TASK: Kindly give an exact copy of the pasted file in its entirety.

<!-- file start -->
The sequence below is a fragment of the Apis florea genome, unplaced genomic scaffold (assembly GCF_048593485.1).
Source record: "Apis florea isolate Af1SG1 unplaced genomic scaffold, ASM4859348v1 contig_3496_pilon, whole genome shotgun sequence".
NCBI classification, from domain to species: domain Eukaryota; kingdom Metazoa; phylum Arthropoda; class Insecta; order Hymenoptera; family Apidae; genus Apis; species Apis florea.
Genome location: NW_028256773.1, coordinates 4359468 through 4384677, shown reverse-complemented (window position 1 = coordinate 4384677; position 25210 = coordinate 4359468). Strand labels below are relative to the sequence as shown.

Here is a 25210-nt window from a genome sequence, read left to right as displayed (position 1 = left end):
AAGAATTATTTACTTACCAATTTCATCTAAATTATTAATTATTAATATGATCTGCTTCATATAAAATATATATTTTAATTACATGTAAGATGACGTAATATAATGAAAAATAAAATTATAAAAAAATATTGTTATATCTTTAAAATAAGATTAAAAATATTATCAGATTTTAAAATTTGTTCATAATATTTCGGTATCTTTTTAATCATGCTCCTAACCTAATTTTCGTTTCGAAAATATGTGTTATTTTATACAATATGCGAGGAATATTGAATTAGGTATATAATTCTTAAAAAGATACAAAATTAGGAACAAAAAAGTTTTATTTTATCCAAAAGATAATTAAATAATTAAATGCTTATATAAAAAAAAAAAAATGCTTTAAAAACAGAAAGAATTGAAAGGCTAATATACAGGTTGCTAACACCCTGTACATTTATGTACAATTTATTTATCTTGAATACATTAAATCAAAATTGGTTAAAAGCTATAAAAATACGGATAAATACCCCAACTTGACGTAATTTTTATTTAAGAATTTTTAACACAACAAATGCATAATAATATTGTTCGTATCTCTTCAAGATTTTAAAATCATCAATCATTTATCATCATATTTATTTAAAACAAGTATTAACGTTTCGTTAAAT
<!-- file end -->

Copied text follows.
The sequence below is a fragment of the Apis florea genome, unplaced genomic scaffold (assembly GCF_048593485.1).
Source record: "Apis florea isolate Af1SG1 unplaced genomic scaffold, ASM4859348v1 contig_3496_pilon, whole genome shotgun sequence".
NCBI classification, from domain to species: domain Eukaryota; kingdom Metazoa; phylum Arthropoda; class Insecta; order Hymenoptera; family Apidae; genus Apis; species Apis florea.
Genome location: NW_028256773.1, coordinates 4359468 through 4384677, shown reverse-complemented (window position 1 = coordinate 4384677; position 25210 = coordinate 4359468). Strand labels below are relative to the sequence as shown.

Here is a 25210-nt window from a genome sequence, read left to right as displayed (position 1 = left end):
AAGAATTATTTACTTACCAATTTCATCTAAATTATTAATTATTAATATGATCTGCTTCATATAAAATATATATTTTAATTACATGTAAGATGACGTAATATAATGAAAAATAAAATTATAAAAAAATATTGTTATATCTTTAAAATAAGATTAAAAATATTATCAGATTTTAAAATTTGTTCATAATATTTCGGTATCTTTTTAATCATGCTCCTAACCTAATTTTCGTTTCGAAAATATGTGTTATTTTATACAATATGCGAGGAATATTGAATTAGGTATATAATTCTTAAAAAGATACAAAATTAGGAACAAAAAAGTTTTATTTTATCCAAAAGATAATTAAATAATTAAATGCTTATATAAAAAAAAAAAAATGCTTTAAAAACAGAAAGAATTGAAAGGCTAATATACAGGTTGCTAACACCCTGTACATTTATGTACAATTTATTTATCTTGAATACATTAAATCAAAATTGGTTAAAAGCTATAAAAATACGGATAAATACCCCAACTTGACGTAATTTTTATTTAAGAATTTTTAACACAACAAATGCATAATAATATTGTTCGTATCTCTTCAAGATTTTAAAATCATCAATCATTTATCATCATATTTATTTAAAACAAGTATTAACGTTTCGTTAAAT